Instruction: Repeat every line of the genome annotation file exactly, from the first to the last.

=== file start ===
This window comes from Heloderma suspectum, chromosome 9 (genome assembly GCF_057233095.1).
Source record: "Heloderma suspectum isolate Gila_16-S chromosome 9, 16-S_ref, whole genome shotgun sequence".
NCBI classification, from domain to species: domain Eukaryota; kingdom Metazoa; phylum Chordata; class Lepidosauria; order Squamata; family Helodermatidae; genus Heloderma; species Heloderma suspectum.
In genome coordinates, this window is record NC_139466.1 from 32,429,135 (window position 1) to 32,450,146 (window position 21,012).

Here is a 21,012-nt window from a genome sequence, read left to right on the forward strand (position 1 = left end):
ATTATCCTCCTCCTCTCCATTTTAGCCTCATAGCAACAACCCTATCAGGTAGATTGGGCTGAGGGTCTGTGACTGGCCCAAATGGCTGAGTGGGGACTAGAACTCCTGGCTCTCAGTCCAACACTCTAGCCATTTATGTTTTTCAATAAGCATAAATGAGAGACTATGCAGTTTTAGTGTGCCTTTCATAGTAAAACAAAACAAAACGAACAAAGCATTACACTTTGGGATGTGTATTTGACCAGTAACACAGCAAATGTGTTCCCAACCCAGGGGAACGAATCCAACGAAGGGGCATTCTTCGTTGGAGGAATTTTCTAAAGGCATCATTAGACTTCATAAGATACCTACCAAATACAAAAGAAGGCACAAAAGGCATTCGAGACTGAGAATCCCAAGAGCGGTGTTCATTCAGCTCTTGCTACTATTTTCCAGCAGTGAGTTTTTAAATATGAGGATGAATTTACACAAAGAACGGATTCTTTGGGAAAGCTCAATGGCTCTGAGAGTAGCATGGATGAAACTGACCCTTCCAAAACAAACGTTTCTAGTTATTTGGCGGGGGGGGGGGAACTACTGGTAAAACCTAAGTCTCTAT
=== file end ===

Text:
This window comes from Heloderma suspectum, chromosome 9 (genome assembly GCF_057233095.1).
Source record: "Heloderma suspectum isolate Gila_16-S chromosome 9, 16-S_ref, whole genome shotgun sequence".
NCBI classification, from domain to species: domain Eukaryota; kingdom Metazoa; phylum Chordata; class Lepidosauria; order Squamata; family Helodermatidae; genus Heloderma; species Heloderma suspectum.
In genome coordinates, this window is record NC_139466.1 from 32,429,135 (window position 1) to 32,450,146 (window position 21,012).

Here is a 21,012-nt window from a genome sequence, read left to right on the forward strand (position 1 = left end):
ATTATCCTCCTCCTCTCCATTTTAGCCTCATAGCAACAACCCTATCAGGTAGATTGGGCTGAGGGTCTGTGACTGGCCCAAATGGCTGAGTGGGGACTAGAACTCCTGGCTCTCAGTCCAACACTCTAGCCATTTATGTTTTTCAATAAGCATAAATGAGAGACTATGCAGTTTTAGTGTGCCTTTCATAGTAAAACAAAACAAAACGAACAAAGCATTACACTTTGGGATGTGTATTTGACCAGTAACACAGCAAATGTGTTCCCAACCCAGGGGAACGAATCCAACGAAGGGGCATTCTTCGTTGGAGGAATTTTCTAAAGGCATCATTAGACTTCATAAGATACCTACCAAATACAAAAGAAGGCACAAAAGGCATTCGAGACTGAGAATCCCAAGAGCGGTGTTCATTCAGCTCTTGCTACTATTTTCCAGCAGTGAGTTTTTAAATATGAGGATGAATTTACACAAAGAACGGATTCTTTGGGAAAGCTCAATGGCTCTGAGAGTAGCATGGATGAAACTGACCCTTCCAAAACAAACGTTTCTAGTTATTTGGCGGGGGGGGGGGAACTACTGGTAAAACCTAAGTCTCTAT